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Touching, funny, dark but somehow hopeful, “Spontaneous” is that rare film that captures a gamut of emotions — and does it beautifully.

I read a lot about Spontaneous before watching it. It was billed as a horror rom-com, which didn’t exactly pique my interest; I’m not much for romantic comedies. However, the more positive reviews I read, the more I was convinced there must be some merit to the film. Thus, I decided to dive in — with zero expectations.

We meet Mara (Katherine Langford, 13 Reasons Why), a sarcastic high school senior who’s adept at pithy one-liners and has a genuinely jaded outlook on life. Her best friend since elementary school, Tess (Hayley Law, Riverdale), is a bit less cynical. But the two girls have an ironclad friendship despite their personality differences. Sitting in class one day, the unexpected happens: a student spontaneously combusts, exploding in gore, blood, and tissue all over her fellow classmates.

This sets off an epidemic of teenagers, specifically seniors, exploding for no evident reason. As the government steps in to figure out what’s going on and doctors run tests looking for cures for the phenomena, Mara and fellow student Dylan (Charlie Plummer, Looking for Alaska), begin to get close. This is the “rom-com” part of the movie. There’s nothing like knowing you may die any second to give you the courage needed to declare your feelings for your crush!

These two have great chemistry, and the affection mounting between them is palpable, making their blooming romance enjoyable to watch.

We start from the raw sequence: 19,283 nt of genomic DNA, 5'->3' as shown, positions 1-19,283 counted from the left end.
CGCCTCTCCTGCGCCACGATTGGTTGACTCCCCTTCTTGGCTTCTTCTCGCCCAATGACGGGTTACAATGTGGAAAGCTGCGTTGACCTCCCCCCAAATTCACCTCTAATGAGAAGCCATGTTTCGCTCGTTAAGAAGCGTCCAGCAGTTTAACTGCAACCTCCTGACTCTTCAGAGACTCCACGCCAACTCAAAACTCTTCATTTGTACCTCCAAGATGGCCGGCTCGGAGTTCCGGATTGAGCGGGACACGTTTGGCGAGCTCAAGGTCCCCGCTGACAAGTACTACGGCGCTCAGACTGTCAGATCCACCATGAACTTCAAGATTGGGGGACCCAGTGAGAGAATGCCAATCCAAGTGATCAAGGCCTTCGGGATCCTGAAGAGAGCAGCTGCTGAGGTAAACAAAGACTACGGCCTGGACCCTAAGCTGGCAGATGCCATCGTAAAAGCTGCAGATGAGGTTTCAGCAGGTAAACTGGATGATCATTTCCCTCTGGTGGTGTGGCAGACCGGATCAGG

Between laugh-out-loud moments and clever dialogue, this movie had me cracking up within the first few minutes, and there are some super-cute moments.

Some of the cinematography is also interesting and appealing, especially during flashback sequences as the characters narrate past events while they unfold before us.

However, as the story gets darker, it becomes less of a comedy and more of a story of survival. Even though the tone becomes more dismal, the characters keep you engaged. There are some genuinely hilarious moments as well as some existential crisis-type thoughts that make the takeaway of the film more important and appealing.

What’s interesting about SPONTANEOUS is the multiple parallels to what’s going on in our lives right now (ie, coronavirus). There’s something unexpected and scary lurking, threatening our lives and the lives of the people we love. Click To Tweet

Though the ending may not be exactly what I had hoped for, it felt true to the characters and to where the film was heading.

Spontaneous kept me interested all the way through.

I laughed, I cried, I enjoyed well-placed Easter eggs for horror fans and heavy doses of nostalgia.

Like horror/black comedy hybrids that came before it, especially with high school-aged characters such as Heathers, this film mirrors the actual horror of the combustions and terror as a metaphor for being a teenager.

The explosions could be a metaphor for so many issues teenagers face, including impending graduation and the uncertainty of the future, school violence, drug and alcohol issues, relationships, sex, and more. That wasn’t lost on me as the movie went on.

Don’t miss this heartwarming horror film that has a lot to teach all of us no matter how old we are. We may not have any control over our lives or how they play out, but we can control how we live them. And sometimes, that’s all that matters.

Tomorrow isn’t promised. Today may be all we have. So live like it. Live every moment, every second, like it’s your last. And hope to God you don’t explode in Pre-Calc.

Overall Rating (Out of 5 Butterflies)

Currently you are able to watch Spontaneous streaming on Epix, DIRECTV. You can also purchase it on Apple iTunes, Vudu, Microsoft Store, FandangoNOW, Redbox, Google Play Movies, Amazon Video, YouTube, and DIRECTV — or rent it on Google Play Movies, FandangoNOW, and YouTube.

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